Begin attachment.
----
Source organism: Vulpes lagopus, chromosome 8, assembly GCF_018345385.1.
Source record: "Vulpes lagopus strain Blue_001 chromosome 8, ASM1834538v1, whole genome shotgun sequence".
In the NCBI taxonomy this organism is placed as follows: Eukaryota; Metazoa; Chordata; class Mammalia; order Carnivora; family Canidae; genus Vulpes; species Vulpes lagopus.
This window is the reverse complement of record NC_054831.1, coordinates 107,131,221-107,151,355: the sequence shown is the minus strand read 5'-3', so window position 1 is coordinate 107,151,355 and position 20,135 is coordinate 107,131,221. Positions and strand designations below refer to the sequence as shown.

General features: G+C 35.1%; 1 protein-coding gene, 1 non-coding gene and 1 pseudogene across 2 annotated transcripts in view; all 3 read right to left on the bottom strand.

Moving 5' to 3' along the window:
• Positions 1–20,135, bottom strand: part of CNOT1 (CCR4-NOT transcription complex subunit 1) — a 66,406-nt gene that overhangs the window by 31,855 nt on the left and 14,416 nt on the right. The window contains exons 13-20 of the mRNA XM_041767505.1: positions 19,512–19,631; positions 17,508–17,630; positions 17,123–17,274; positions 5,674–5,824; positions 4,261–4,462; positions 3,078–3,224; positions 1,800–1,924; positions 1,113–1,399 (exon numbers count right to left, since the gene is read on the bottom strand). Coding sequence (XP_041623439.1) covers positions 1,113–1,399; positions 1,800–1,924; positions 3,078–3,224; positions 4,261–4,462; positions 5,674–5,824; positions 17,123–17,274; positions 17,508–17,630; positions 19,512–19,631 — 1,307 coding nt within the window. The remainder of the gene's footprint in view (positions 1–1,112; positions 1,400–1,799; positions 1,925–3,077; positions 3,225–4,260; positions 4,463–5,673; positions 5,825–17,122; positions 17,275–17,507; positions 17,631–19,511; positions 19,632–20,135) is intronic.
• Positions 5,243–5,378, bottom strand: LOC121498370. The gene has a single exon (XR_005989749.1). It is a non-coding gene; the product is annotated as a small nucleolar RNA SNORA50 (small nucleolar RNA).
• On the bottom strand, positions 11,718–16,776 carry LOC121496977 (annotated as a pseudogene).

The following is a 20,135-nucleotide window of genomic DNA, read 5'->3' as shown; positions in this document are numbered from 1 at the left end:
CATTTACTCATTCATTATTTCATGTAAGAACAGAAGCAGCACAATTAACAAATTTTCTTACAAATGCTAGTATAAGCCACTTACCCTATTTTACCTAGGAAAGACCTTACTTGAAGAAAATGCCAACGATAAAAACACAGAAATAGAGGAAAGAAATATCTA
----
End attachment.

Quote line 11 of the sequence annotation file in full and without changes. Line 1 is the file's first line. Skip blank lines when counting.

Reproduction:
CATTTACTCATTCATTATTTCATGTAAGAACAGAAGCAGCACAATTAACAAATTTTCTTACAAATGCTAGTATAAGCCACTTACCCTATTTTACCTAGGAAAGACCTTACTTGAAGAAAATGCCAACGATAAAAACACAGAAATAGAGGAAAGAAATATCTA